This page connects federal agencies to Federal Energy Management Program (FEMP) carbon pollution-free electricity (CFE) resources and provides information to increase federal agency understanding of on-site and off-site CFE options. Additionally, the steps outlined below represent a comprehensive approach to CFE planning and procurement.

Assess to understand site utility markets and CFE usage; Strategize to identify feasible, impactful pathways to increase CFE; Implement to execute procurement strategies for CFE.


Assess the options available to your site based on the utility regulatory environment in which it is located. Available options will differ depending upon the market structure.

Have a question?

Utility regulatory markets in the United States are typically determined at the state level and generally fall into one of two types: (1) vertically integrated markets (sometimes referred to as "regulated markets"), and (2) retail electric choice markets (sometimes referred to as "deregulated markets" or "competitive markets").

The CFE procurement options for these market types differ and will be discussed in detail under the Strategize section, below. Figures 1 and 2 illustrate the differences between the market structures.

In vertically integrated markets, the serving utility is responsible for generation, transmission, and distribution of electricity. Customers receive all services including commodity electricity from their serving utility. A site's serving utility is determined by its geographic location.

A visual representation of a vertically integrated market overview.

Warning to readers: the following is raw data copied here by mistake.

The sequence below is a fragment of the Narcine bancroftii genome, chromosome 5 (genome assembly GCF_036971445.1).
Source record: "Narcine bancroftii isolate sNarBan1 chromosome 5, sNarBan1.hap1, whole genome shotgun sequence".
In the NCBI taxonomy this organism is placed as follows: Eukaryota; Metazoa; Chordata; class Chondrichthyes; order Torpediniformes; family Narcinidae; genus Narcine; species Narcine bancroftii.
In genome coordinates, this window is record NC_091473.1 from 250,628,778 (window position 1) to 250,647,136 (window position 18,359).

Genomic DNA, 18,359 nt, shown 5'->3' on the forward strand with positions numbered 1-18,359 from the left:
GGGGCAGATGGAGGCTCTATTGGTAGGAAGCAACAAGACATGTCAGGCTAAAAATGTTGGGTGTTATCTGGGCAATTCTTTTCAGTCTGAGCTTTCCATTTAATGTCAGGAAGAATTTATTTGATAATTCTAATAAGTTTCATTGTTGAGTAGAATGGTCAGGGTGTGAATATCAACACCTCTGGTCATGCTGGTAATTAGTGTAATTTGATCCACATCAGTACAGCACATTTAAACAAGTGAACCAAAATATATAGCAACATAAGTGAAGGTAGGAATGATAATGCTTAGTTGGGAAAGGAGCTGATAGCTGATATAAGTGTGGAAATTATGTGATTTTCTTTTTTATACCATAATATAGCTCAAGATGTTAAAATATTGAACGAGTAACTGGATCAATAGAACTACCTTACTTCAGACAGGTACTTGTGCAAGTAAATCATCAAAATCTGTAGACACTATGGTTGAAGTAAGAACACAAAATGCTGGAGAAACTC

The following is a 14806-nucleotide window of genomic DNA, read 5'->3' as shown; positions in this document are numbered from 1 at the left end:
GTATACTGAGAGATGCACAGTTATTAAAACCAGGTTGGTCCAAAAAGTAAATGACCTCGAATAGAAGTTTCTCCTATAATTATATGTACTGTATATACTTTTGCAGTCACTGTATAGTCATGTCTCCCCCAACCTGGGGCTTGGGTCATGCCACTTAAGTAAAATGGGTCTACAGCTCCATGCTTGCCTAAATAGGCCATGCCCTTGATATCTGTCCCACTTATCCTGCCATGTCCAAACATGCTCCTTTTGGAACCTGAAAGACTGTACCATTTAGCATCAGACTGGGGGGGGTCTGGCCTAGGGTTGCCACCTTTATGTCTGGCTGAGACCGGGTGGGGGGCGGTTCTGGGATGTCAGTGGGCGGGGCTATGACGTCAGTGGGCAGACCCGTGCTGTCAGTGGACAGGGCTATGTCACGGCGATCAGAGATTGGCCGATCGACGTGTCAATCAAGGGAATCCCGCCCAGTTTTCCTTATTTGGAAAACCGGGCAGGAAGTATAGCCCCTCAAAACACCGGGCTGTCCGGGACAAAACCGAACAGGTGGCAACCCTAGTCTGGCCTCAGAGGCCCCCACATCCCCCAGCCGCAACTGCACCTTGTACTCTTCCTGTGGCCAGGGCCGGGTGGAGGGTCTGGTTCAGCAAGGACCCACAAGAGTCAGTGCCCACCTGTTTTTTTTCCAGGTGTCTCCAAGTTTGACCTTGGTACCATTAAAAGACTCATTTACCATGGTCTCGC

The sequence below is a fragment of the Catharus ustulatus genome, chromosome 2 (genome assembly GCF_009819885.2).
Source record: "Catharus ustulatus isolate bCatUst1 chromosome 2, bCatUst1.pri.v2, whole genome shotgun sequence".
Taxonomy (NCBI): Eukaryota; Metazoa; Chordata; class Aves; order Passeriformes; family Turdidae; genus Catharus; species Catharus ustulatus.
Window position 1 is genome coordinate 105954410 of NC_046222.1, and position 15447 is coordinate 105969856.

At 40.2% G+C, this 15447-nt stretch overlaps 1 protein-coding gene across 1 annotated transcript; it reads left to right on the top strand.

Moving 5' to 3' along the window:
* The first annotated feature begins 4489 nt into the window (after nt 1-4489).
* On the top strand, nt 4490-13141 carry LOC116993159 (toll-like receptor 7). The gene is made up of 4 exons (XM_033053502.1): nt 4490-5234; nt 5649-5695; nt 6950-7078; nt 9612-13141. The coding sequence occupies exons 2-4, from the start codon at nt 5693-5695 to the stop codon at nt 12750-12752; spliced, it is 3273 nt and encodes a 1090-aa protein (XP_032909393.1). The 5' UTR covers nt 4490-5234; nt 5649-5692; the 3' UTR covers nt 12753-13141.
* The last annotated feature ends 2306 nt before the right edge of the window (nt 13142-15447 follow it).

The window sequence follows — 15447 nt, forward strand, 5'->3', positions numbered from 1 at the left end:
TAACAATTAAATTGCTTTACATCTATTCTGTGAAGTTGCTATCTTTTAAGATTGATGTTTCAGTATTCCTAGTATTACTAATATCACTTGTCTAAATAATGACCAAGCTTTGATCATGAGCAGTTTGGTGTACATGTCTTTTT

Figure 1. Vertically integrated market overview.

Exception: Electric cooperatives and municipalities are generally structured as vertically integrated providers.

In retail electric choice markets, customers can choose their electricity supplier and work with GSA or DLA Energy for their commodity electricity purchases, which will be aggregated with other federal loads.

The following states have either complete or partial retail electric choice: California*, Connecticut, Delaware, Illinois*, Maine, Maryland, Massachusetts, Michigan, New Hampshire, New Jersey, New York, Ohio, Oregon, Pennsylvania, Rhode Island, Texas*, Virginia*, and Washington, D.C.

*Electric choice may not be available in all parts of the state or for all customers.

A representation of retail electric choice markets.

Figure 2. Retail electric choice market overview.

ACTION: Categorize sites based on the regulatory market in which they are located (e.g., retail electric choice, vertically integrated). Because individual states regulate electric utility purchases and sales within their borders, the rules and options regarding the purchase of electricity will vary depending upon a site’s geographic location.